Community-dwelling individuals with severe dementia and disability have a life expectancy of approximately 1.7 years, according to a new analysis of Medicare claims-based data. This knowledge may help patients, caregivers and policy makers to anticipate supportive needs, the researchers say.
Investigators used the National Health and Aging Trends Study, linked to Medicare claims, and identified 842 participants aged 65 years and older with dementia and severe disability. The researchers estimated time to death based on the timing of meeting severe disability criteria, which was defined as three impairments in activities of daily living.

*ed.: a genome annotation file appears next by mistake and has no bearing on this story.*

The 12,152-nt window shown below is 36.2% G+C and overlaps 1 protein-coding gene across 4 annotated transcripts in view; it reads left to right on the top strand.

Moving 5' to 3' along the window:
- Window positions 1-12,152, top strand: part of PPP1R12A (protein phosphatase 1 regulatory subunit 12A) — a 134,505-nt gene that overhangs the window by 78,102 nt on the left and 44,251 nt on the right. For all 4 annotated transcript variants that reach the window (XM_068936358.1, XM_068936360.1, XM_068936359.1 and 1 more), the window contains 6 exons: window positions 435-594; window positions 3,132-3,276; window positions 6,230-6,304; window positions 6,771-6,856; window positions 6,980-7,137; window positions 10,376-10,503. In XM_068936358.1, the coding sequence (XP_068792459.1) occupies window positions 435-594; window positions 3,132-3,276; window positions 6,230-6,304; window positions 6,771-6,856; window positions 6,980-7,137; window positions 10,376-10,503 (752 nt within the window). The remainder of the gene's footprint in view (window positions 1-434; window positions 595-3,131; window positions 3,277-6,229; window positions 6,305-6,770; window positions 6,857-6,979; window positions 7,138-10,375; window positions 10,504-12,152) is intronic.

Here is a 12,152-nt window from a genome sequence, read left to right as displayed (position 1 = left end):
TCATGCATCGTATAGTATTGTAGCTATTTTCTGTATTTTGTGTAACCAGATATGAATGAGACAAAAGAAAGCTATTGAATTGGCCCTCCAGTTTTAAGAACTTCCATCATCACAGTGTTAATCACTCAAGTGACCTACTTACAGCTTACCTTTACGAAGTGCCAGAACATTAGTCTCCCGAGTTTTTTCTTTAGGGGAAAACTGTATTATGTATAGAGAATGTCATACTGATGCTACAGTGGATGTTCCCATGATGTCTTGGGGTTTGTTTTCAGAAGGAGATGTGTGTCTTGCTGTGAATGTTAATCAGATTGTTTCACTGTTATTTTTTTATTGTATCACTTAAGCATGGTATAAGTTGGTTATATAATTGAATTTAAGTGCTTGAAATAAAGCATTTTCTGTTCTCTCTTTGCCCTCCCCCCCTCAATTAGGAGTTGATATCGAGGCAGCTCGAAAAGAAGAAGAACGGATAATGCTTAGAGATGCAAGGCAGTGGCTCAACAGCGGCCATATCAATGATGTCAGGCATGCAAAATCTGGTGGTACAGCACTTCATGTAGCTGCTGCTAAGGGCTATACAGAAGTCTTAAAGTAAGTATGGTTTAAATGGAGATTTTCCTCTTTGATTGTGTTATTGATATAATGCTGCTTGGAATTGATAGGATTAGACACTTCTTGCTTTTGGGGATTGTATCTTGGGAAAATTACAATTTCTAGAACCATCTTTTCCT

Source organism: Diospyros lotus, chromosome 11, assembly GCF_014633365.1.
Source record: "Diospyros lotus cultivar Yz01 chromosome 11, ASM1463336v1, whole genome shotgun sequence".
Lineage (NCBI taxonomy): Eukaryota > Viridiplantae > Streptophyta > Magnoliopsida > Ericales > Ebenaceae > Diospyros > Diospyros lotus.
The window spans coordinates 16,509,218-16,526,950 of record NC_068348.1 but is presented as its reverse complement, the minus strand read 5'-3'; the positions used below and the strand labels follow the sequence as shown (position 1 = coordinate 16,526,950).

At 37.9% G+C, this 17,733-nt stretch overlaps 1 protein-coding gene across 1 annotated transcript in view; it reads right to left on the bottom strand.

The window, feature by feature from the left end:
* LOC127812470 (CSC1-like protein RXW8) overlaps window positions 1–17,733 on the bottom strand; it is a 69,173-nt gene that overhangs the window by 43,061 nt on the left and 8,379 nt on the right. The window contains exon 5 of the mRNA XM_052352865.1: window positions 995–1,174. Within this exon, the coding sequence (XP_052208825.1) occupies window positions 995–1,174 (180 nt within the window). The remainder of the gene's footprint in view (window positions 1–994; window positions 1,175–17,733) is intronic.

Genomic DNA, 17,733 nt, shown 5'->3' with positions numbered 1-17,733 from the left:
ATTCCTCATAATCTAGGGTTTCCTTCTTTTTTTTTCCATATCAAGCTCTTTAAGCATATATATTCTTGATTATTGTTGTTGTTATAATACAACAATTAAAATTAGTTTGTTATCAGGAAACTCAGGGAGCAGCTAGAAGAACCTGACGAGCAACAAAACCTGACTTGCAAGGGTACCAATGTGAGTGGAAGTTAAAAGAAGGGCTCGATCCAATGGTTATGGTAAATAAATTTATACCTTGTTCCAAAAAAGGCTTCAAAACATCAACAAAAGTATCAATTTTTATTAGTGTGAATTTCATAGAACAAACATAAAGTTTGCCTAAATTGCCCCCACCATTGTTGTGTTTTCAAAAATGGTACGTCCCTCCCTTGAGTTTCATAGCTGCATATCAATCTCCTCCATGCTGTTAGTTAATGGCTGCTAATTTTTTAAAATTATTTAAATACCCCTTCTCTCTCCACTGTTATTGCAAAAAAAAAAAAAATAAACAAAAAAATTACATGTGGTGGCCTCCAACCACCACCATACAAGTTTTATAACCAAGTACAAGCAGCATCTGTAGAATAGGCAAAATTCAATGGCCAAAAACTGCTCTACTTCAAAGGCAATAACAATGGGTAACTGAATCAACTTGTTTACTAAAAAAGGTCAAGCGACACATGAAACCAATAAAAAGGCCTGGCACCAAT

Fully 80% of participants died during the study period, and the overall predicted median time of death was 1.7 years. Among those in the 75th (highest) percentile of time to death, the mean was 3.8 years. For individuals in the 25th (lowest) percentile, expectancy was 0.6 years.
Notably, there were six characteristics associated with shorter life expectancy in severe dementia. These included older age (specifically 90 years old and older), being bed-bound, being homebound; and having comorbid cancer, unintended weight loss and comorbid depression, the researchers said.
Full findings were published in JAMDA.